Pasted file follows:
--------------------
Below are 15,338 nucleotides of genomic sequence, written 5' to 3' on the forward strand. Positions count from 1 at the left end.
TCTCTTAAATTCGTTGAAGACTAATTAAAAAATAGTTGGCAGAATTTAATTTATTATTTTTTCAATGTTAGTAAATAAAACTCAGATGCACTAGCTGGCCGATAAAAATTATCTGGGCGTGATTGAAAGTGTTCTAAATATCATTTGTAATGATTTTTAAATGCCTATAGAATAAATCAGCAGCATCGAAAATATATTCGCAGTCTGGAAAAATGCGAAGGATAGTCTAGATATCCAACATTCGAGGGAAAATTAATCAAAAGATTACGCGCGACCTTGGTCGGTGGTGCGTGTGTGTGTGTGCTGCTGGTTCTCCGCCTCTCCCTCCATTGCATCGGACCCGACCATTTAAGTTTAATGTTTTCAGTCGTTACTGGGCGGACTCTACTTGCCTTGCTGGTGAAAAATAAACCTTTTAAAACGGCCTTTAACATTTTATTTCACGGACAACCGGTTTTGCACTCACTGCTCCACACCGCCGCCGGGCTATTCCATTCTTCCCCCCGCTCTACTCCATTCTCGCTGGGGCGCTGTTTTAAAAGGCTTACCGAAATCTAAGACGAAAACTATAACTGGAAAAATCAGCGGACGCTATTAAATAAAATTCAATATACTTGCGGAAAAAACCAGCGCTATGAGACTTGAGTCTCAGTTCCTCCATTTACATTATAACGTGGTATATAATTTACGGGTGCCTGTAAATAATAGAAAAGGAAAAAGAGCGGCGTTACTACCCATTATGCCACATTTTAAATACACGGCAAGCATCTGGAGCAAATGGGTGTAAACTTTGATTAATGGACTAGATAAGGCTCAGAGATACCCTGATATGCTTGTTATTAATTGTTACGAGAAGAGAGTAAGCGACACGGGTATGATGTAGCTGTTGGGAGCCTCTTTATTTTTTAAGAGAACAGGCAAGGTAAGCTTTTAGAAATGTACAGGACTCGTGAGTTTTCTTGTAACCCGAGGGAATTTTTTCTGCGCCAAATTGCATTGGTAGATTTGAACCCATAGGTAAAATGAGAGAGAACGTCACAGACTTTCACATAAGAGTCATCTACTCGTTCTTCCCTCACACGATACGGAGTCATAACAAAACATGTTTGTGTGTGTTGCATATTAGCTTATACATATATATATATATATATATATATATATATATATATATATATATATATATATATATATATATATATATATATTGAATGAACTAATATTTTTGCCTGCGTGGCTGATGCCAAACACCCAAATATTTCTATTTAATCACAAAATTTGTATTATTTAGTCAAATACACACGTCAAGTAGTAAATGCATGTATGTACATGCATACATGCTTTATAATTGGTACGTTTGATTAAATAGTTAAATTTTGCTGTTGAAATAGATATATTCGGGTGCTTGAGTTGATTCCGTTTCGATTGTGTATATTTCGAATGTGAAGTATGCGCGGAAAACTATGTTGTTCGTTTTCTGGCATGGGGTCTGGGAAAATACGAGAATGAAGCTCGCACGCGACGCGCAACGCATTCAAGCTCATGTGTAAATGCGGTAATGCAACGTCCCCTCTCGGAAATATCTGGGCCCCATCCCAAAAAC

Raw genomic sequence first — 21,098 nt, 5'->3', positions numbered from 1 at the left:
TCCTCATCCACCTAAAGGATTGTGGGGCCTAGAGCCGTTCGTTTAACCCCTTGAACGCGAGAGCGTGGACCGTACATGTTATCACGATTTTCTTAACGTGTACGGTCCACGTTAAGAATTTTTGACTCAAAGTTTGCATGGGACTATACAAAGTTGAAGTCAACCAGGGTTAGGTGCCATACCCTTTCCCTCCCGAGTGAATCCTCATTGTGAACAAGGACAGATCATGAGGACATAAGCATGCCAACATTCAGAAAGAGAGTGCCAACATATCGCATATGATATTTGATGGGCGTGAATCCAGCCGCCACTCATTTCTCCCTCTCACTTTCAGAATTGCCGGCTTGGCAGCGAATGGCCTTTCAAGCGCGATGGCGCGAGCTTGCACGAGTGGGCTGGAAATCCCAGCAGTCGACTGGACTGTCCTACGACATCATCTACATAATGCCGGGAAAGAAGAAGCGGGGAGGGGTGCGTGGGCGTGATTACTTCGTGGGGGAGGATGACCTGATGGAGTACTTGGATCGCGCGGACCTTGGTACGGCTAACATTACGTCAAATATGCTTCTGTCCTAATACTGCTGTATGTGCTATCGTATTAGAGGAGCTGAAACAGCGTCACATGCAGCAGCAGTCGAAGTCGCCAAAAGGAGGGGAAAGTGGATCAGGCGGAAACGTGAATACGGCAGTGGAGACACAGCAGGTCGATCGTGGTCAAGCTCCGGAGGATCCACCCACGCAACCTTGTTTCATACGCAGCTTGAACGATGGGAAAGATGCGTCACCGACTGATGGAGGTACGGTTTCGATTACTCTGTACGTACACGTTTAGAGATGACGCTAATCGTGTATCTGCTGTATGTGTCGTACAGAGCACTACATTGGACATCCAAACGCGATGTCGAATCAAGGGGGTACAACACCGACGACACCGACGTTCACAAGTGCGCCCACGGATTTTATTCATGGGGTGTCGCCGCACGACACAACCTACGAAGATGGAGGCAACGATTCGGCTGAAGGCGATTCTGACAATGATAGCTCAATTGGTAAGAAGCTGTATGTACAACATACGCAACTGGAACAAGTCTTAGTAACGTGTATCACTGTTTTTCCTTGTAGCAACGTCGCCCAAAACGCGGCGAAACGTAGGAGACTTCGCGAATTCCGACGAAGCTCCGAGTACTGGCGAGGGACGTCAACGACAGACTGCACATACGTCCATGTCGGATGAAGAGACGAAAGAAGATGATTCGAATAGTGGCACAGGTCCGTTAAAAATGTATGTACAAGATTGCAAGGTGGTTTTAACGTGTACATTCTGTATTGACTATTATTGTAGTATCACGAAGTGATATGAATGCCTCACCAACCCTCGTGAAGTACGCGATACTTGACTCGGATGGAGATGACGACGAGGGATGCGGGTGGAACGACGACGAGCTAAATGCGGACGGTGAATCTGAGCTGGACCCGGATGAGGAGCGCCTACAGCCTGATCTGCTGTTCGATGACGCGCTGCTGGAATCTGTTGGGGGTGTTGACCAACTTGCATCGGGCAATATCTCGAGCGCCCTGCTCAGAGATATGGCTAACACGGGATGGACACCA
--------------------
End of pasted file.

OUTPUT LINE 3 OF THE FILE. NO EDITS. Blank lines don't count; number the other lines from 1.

Raw genomic sequence first — 21,098 nt, 5'->3', positions numbered from 1 at the left: